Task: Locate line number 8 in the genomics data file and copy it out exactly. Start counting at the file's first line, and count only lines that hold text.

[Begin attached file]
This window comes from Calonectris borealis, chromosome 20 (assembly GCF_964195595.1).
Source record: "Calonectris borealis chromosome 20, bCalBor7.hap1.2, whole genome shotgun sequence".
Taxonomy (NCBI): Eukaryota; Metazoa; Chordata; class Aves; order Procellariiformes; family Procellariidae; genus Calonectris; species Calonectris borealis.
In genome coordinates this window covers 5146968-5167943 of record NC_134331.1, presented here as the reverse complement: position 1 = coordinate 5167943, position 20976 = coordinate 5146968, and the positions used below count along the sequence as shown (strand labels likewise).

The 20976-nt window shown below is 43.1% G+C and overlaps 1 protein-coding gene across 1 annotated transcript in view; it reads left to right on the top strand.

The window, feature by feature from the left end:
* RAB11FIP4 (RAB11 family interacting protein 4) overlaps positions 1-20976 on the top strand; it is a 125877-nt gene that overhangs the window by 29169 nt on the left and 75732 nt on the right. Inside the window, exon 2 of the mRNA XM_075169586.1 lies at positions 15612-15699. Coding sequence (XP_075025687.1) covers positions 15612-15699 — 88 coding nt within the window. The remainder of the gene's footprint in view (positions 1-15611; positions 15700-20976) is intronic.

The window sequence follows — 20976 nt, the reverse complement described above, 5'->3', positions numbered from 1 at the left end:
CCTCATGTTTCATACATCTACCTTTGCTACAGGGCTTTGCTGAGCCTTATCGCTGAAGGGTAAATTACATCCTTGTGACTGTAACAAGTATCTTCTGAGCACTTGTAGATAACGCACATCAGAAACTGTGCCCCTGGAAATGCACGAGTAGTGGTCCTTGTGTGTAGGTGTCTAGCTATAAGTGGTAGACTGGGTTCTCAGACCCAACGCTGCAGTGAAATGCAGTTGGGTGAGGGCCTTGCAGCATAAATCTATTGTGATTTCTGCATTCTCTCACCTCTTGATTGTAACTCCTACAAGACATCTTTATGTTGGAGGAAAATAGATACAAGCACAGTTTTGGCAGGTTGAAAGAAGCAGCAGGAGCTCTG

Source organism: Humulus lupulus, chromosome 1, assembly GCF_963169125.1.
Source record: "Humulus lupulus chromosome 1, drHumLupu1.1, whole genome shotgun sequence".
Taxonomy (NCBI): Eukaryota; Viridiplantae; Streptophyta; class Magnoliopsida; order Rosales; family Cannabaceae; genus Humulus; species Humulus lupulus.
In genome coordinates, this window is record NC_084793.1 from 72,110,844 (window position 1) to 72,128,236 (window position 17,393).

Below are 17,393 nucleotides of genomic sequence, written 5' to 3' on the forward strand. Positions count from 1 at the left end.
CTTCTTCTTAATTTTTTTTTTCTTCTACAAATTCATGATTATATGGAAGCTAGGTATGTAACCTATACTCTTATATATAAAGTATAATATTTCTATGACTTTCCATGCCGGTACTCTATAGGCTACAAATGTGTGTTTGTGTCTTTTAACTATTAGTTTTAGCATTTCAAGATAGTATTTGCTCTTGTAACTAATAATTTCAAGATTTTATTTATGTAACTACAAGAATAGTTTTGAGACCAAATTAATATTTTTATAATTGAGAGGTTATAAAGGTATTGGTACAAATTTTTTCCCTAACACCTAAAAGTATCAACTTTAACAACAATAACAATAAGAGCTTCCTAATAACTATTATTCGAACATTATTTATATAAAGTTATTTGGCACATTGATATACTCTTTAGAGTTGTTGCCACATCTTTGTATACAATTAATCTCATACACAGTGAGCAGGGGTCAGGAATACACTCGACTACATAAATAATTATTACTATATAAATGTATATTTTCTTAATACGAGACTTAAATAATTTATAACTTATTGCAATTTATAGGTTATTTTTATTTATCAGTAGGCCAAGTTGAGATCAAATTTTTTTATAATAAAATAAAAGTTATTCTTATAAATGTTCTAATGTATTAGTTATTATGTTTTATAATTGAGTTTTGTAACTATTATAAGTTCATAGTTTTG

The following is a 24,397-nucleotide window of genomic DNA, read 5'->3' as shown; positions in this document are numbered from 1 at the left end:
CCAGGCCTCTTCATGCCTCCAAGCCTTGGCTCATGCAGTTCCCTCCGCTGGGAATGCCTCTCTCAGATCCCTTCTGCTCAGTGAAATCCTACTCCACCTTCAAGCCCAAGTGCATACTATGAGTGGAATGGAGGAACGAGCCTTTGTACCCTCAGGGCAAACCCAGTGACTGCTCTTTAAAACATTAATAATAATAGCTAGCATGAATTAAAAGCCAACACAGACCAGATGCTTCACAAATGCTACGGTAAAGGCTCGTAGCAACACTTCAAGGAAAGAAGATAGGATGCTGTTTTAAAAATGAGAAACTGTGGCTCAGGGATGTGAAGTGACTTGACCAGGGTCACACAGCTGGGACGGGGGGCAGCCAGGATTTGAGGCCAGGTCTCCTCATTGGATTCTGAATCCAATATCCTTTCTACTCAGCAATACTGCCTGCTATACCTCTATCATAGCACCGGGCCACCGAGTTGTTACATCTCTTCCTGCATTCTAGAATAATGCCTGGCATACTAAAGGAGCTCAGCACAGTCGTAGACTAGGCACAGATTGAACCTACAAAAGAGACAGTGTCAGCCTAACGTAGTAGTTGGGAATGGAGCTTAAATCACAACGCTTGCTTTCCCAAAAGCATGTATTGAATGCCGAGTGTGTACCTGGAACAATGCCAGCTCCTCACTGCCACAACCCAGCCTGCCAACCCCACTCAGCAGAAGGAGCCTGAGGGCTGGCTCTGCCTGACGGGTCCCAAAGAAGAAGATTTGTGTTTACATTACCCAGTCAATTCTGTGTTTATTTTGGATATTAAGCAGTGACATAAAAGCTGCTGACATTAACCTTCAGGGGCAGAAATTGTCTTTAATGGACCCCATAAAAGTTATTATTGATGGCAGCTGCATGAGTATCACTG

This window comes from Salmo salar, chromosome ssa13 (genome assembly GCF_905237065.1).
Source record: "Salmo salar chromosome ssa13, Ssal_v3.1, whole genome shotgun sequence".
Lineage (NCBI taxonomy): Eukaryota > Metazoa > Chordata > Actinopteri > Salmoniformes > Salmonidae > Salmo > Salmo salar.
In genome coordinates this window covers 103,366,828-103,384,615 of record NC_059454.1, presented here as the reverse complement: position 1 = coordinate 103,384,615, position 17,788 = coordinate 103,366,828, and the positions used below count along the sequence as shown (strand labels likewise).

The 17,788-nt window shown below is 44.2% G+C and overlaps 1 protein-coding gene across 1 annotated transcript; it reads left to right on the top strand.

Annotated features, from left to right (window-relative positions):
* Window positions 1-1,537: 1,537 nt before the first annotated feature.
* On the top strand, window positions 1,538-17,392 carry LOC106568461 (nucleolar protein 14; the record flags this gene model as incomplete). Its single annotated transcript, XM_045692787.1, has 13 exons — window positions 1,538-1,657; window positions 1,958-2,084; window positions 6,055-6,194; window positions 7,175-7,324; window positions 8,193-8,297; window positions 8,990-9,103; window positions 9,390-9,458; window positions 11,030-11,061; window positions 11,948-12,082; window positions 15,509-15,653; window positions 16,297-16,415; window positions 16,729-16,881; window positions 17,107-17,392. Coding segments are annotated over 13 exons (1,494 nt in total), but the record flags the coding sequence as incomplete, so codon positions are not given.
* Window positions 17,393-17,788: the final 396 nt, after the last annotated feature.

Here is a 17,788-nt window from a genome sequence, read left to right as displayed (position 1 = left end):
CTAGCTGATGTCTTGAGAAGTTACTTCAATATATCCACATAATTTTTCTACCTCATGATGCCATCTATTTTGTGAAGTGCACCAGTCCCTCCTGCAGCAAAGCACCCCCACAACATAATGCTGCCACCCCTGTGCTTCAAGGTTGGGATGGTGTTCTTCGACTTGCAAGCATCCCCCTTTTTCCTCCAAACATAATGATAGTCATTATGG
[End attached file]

The window sequence follows — 20976 nt, the reverse complement described above, 5'->3', positions numbered from 1 at the left end: